With respect to Plaintiff's official capacity claims, his contentions that inmates burned milk cartons and other items on a regular basis and that jail officials repeatedly, and somewhat surprisingly, ignored such fires state a custom of allowing inmates set fires in their cells. See McCormick v. City of Chicago, 230 F.3d 319, 324 (7th Cir. 2000). Plaintiff may proceed with his claims against Defendants in their official capacities.
Lastly, although Defendants read Plaintiff's amended complaint as also seeking damages for his grievances being denied, the Court does not see such a claim. Plaintiff's contentions about submitting grievances appear simply to establish that the Defendants were notified about the situation. (Doc. #11 at 4-5.) It does not appear that Plaintiff seeks to allege a separate claim that his grievances were either ignored or denied. Defendants are correct, however, that a claim of that jail officers denied or refused to hear a grievance, by itself, does not state a cognizable § 1983 claim. See Antonelli v. Sheahan, 81 F.3d 1422, 1430 (7th Cir. 1996); Maust v. Headley, 959 F.2d 644, 648 (7th Cir. 1992). To the extent this claim exists is asserted in the amended complaint, it is dismissed.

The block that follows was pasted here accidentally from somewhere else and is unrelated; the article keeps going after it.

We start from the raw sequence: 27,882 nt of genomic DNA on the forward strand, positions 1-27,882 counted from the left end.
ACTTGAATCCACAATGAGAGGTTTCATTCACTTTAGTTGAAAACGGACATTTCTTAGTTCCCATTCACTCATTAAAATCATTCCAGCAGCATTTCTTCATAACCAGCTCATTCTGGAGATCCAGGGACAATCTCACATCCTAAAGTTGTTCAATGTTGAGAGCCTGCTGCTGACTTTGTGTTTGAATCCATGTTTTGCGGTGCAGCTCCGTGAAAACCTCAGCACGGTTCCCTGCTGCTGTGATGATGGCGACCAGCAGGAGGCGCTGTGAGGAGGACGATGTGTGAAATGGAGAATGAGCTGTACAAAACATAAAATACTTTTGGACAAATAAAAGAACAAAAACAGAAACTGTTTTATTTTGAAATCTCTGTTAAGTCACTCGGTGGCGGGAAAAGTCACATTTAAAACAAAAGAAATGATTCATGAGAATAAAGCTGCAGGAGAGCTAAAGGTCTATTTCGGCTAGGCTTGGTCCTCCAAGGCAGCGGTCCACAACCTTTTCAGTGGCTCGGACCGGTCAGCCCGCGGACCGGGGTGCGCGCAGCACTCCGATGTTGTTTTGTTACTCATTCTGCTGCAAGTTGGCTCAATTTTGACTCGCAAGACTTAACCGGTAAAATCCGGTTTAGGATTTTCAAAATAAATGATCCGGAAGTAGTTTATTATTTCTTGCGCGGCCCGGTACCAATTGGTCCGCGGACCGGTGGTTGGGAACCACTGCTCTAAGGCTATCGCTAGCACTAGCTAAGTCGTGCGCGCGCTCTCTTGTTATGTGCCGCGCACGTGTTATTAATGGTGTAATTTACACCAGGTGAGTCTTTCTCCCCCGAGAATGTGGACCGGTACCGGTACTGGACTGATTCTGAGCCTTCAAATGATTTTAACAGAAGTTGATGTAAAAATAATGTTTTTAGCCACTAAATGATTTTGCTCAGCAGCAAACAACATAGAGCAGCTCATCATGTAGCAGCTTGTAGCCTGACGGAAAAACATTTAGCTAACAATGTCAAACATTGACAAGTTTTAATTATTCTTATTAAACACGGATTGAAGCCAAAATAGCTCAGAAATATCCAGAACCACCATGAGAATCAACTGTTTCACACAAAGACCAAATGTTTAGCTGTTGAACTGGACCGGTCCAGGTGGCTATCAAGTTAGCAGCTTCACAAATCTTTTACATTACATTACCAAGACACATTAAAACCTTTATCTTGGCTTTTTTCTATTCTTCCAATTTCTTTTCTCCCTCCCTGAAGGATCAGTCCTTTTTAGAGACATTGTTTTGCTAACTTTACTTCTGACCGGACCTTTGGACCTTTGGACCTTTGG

Accordingly, for the reasons stated above, Defendants' motion to dismiss is denied. Plaintiff may proceed with both his individual and official capacity claims that Defendants allowed inmates to burn milk cartons and other items, knowing that the smoke aggravated Plaintiff's asthma. Although the Court does not read Plaintiff's amended complaint as also seeking damages for ineffectiveness of the jail's grievance system, to the extent such claims are alleged, they are dismissed. Defendants shall answer the complaint or otherwise respond within 30 days of the date of this order. Alias summonses shall issue for service of the amended complaint on Salvador Godinez and Superintendent Thomas. If counsel for Defendants is not able to enter an appearance for Salvador Godinez and Thomas, he should forward information about their full names, badge umbers, and/or locations to Plaintiff so that he may inform the Marshal.